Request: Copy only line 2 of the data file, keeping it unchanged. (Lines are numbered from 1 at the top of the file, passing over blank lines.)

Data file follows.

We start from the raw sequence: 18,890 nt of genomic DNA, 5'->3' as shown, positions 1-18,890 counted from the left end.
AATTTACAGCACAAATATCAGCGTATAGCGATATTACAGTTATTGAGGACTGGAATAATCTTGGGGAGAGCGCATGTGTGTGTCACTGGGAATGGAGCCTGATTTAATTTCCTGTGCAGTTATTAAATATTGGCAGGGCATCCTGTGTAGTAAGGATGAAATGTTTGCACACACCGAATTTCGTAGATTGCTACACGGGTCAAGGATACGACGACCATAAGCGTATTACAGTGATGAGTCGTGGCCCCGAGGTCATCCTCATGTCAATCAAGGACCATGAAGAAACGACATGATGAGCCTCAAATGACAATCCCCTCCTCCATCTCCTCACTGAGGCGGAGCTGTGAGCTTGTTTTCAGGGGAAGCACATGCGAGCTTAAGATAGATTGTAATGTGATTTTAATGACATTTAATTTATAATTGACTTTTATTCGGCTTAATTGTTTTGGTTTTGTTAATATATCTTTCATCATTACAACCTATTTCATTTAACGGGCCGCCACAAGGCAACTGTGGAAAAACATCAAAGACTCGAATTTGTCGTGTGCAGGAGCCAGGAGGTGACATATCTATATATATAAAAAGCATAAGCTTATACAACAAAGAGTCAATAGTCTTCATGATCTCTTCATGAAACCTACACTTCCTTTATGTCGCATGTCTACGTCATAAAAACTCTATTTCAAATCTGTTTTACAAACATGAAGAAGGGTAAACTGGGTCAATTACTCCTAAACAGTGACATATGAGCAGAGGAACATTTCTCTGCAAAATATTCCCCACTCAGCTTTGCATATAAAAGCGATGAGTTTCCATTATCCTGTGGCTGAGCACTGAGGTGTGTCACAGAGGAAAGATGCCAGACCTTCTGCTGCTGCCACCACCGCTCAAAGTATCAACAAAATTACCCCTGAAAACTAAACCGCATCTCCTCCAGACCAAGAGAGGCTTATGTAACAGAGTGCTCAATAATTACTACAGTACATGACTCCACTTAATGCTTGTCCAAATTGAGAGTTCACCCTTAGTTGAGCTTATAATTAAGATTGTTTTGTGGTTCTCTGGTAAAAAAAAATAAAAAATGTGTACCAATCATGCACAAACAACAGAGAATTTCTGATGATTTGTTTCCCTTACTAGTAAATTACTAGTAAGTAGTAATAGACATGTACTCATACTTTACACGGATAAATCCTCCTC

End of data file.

AATTTACAGCACAAATATCAGCGTATAGCGATATTACAGTTATTGAGGACTGGAATAATCTTGGGGAGAGCGCATGTGTGTGTCACTGGGAATGGAGCCTGATTTAATTTCCTGTGCAGTTATTAAATATTGGCAGGGCATCCTGTGTAGTAAGGATGAAATGTTTGCACACACCGAATTTCGTAGATTGCTACACGGGTCAAGGATACGACGACCATAAGCGTATTACAGTGATGAGTCGTGGCCCCGAGGTCATCCTCATGTCAATCAAGGACCATGAAGAAACGACATGATGAGCCTCAAATGACAATCCCCTCCTCCATCTCCTCACTGAGGCGGAGCTGTGAGCTTGTTTTCAGGGGAAGCACATGCGAGCTTAAGATAGATTGTAATGTGATTTTAATGACATTTAATTTATAATTGACTTTTATTCGGCTTAATTGTTTTGGTTTTGTTAATATATCTTTCATCATTACAACCTATTTCATTTAACGGGCCGCCACAAGGCAACTGTGGAAAAACATCAAAGACTCGAATTTGTCGTGTGCAGGAGCCAGGAGGTGACATATCTATATATATAAAAAGCATAAGCTTATACAACAAAGAGTCAATAGTCTTCATGATCTCTTCATGAAACCTACACTTCCTTTATGTCGCATGTCTACGTCATAAAAACTCTATTTCAAATCTGTTTTACAAACATGAAGAAGGGTAAACTGGGTCAATTACTCCTAAACAGTGACATATGAGCAGAGGAACATTTCTCTGCAAAATATTCCCCACTCAGCTTTGCATATAAAAGCGATGAGTTTCCATTATCCTGTGGCTGAGCACTGAGGTGTGTCACAGAGGAAAGATGCCAGACCTTCTGCTGCTGCCACCACCGCTCAAAGTATCAACAAAATTACCCCTGAAAACTAAACCGCATCTCCTCCAGACCAAGAGAGGCTTATGTAACAGAGTGCTCAATAATTACTACAGTACATGACTCCACTTAATGCTTGTCCAAATTGAGAGTTCACCCTTAGTTGAGCTTATAATTAAGATTGTTTTGTGGTTCTCTGGTAAAAAAAAATAAAAAATGTGTACCAATCATGCACAAACAACAGAGAATTTCTGATGATTTGTTTCCCTTACTAGTAAATTACTAGTAAGTAGTAATAGACATGTACTCATACTTTACACGGATAAATCCTCCTC